AFR Hired Hand Bray Haven Says State Lawmakers Scurrying to Wrap Up 2019 Legislative SessionThu, 09 May 2019 12:29:25 CDT
The 2019 Oklahoma Legislative Session is likely to wrap up soon for the year as state leaders continue the process of finalizing a budget this week. Overall, this session has been a relatively productive one for the Oklahoma agricultural industry, according to Bray Haven, contract lobbyist for American Farmers & Ranchers. Although, a productive year, Haven says it has not been without its “hick-ups.” He expounded on that thought with Radio Oklahoma Ag Network Associate Farm Director Carson Horn, offering this week’s legislative update for ROAN listeners. You can hear his complete conversation with Horn by clicking or tapping the LISTEN BAR below at the bottom of the page.
The “hick-ups” Haven mentioned, is in reference to the Oklahoma Industrial Hemp bill that passed through the state legislature and was signed by the Governor, which allowed the state to align with the US Department of Agriculture as it transitioned from its pilot hemp program to a formal hemp program. However, after this point, questions were raised by the Farm Service Agency about how this bill as it was then written might effect farmers’ FSA payments for certain programs. This prompted policymakers to send the bill back to committee for further review.
“So, we’re really just waiting for the federal government to come out with those rules,” Haven said. “But, here in the state there is a cleanup bill still in conference committee that is going to clear up some of that stuff we hope on the FSA side that will allow our farmers to go ahead and grow (hemp) this year.”
As did the original bill, this legislation also comes with an emergency clause. Thus, it will go into effect as soon as the Governor signs it into law. This is necessary to allow farmers who wish to grow hemp this year the opportunity to do so as that crop’s planting window rapidly comes to a close. As of now, farmers only have about 10 to 15 days to get a crop for this year in the ground. Haven is optimistic this bill will make it across the finish line in time to allow farmers time to meet that deadline.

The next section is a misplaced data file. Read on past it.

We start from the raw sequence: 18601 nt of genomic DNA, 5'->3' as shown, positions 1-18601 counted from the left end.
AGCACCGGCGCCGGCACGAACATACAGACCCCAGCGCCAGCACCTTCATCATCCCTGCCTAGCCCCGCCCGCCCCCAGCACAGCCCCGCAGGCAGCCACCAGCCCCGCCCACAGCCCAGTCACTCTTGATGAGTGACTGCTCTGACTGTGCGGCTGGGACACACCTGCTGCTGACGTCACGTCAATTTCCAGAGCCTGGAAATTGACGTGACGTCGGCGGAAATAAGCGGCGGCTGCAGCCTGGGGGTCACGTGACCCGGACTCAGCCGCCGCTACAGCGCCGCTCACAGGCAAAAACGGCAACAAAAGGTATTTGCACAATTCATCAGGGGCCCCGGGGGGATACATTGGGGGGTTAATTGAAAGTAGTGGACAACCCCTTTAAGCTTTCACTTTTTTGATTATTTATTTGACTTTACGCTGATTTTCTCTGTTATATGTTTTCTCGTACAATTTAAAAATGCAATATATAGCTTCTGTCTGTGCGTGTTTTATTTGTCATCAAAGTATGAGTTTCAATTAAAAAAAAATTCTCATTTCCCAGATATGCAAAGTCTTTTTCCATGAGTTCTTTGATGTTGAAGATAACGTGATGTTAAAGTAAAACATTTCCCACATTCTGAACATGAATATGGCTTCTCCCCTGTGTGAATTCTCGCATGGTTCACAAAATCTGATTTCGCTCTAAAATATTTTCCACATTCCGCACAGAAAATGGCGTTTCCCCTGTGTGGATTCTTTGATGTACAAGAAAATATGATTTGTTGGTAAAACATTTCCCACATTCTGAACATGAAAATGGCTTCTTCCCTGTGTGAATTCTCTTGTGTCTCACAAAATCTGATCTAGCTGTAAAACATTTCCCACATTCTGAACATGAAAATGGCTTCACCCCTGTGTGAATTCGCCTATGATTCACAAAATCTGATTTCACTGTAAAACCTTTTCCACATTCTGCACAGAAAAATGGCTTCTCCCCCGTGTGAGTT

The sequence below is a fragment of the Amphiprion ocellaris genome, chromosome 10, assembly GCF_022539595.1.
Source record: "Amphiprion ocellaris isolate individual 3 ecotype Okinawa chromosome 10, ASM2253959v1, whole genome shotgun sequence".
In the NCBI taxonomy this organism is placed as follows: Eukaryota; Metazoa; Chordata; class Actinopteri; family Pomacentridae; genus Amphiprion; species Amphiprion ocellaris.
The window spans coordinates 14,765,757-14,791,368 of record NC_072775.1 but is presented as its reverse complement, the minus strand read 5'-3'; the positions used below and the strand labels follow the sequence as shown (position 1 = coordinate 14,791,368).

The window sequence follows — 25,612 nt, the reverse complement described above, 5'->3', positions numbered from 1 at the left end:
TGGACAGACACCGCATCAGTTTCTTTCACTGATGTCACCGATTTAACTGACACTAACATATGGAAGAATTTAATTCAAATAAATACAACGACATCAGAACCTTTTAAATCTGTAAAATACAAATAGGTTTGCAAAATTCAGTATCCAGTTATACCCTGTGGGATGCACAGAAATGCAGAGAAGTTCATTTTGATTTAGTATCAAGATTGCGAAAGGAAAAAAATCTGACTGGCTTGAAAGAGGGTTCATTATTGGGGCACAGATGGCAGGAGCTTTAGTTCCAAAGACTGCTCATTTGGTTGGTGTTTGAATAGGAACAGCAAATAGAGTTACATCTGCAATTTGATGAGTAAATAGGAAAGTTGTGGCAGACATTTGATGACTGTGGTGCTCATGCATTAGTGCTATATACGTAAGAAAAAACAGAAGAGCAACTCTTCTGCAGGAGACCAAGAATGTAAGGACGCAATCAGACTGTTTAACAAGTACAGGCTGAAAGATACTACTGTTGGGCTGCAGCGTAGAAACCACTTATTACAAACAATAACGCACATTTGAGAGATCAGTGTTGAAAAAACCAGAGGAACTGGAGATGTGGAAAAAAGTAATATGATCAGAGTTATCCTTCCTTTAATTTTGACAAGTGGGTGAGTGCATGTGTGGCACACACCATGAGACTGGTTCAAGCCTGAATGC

Aside from that, though, Haven cautiously remarked - knowing that anything is possible between now and the end of session - that most everything else has been “smooth sailing.” He acknowledged that AFR and Oklahoma’s other ag associations had a positive year, able to get several pieces of legislation passed through that addressed some priority areas shared among the state’s rural community. Haven highlighted several of those key victories including the bill that now caps non-economic damages in nuisance suits, appropriations of approximately $30 million into the County Road & Bridge Budget for infrastructure improvement and S.B. 746 which provides a tax credit to doctors who serve rural communities and promotes better access to rural healthcare. This bill has yet to be signed, but as an integral piece of the puzzle to improving rural healthcare and knowing that to be a priority of the Governor’s as well, Haven is hopeful this bill will be made law before the session ends.
This week, though, the main order of business at the State Capitol is all about the budget. According to Have, lawmakers have hinted that they will appropriate $70 million into education - either in the form of mandatory teacher pay raises, or simply as a deposit into the state education fund that would then be subject to the normal formula for distribution. Once that and other budgeting decisions have been made, Haven expects the session will likely wrap up before the month’s end.
“There’s always rumors of an early Sine Die, but it does look like maybe the 24th… but we’ll see,” he said. “There’s always rumors but who knows what will end up happening. It will all just depend on budget negotiations.”
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